patrician
Pronunciation
  • IPA: /pətɹˈɪʃən/
Noun

patrician (plural patricians)

  1. (antiquity) A member of any of the families constituting the populus Romanus, or body of Roman citizens, before the development of the plebeian order; later, one who, by right of birth or by special privilege conferred, belonged to the senior class of Romans, who, with certain property, had by right a seat in the Roman Senate.
    • c. 1588–1593, William Shakespeare, “The Lamentable Tragedy of Titus Andronicus”, in Mr. William Shakespeares Comedies, Histories, & Tragedies: Published According to the True Originall Copies (First Folio), London: Printed by Isaac Iaggard, and Ed[ward] Blount, published 1623, OCLC 606515358 ↗, [Act I, scene i], page 31 ↗, column 1:
      Noble Patricians, Patrons of my right, / Defend the iuſtice of my Cauſe with Armes.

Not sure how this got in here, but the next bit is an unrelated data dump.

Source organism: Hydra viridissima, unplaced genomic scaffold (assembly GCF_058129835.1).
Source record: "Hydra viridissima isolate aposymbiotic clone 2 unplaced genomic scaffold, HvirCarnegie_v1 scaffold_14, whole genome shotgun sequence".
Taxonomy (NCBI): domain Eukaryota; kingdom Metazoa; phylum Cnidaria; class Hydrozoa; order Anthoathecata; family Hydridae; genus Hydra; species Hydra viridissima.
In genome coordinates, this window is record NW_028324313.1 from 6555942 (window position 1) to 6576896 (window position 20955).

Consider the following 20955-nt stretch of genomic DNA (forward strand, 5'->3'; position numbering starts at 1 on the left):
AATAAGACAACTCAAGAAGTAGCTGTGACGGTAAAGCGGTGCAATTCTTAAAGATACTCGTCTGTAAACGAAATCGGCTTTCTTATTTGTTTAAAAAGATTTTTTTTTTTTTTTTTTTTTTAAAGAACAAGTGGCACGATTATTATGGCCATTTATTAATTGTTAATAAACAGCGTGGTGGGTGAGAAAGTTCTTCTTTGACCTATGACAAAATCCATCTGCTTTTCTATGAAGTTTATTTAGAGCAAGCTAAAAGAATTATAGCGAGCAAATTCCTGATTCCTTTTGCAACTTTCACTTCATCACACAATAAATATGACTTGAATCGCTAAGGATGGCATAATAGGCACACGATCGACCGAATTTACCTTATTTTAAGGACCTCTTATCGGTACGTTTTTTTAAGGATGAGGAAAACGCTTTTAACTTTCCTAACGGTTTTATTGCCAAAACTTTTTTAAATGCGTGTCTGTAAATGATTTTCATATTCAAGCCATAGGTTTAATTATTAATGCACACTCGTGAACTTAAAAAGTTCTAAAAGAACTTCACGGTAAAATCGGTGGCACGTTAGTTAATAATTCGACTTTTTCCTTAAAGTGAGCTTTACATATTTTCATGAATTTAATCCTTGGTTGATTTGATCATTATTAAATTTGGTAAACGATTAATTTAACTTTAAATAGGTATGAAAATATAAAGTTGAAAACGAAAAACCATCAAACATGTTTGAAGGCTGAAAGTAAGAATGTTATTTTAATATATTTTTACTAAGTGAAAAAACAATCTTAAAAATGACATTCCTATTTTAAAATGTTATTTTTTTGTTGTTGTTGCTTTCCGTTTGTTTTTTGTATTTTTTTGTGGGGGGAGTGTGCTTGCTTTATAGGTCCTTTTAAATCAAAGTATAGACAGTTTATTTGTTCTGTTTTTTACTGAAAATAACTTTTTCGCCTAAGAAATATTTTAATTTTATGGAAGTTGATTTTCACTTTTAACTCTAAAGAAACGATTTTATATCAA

2. A person of high birth; a nobleman.
  3. One familiar with the works of the Christian Fathers; one versed in patristic lore or life.
Translations Translations Adjective

patrician

  1. Of or pertaining to the Roman patres ("fathers") or senators, or patricians.
  2. Of, pertaining to, or appropriate to, a person of high birth; noble; not plebeian.
    • 1829, Walter Scott, Anne of Geierstein:
      born in the patrician file of society
    • 1713, Joseph Addison, Cato, published 1712, [Act 1, scene 1]:
      his horse's hoofs wet with patrician blood
Related terms
Patrician
Adjective

patrician (not comparable)

  1. Of or relating to Saint Patrick.



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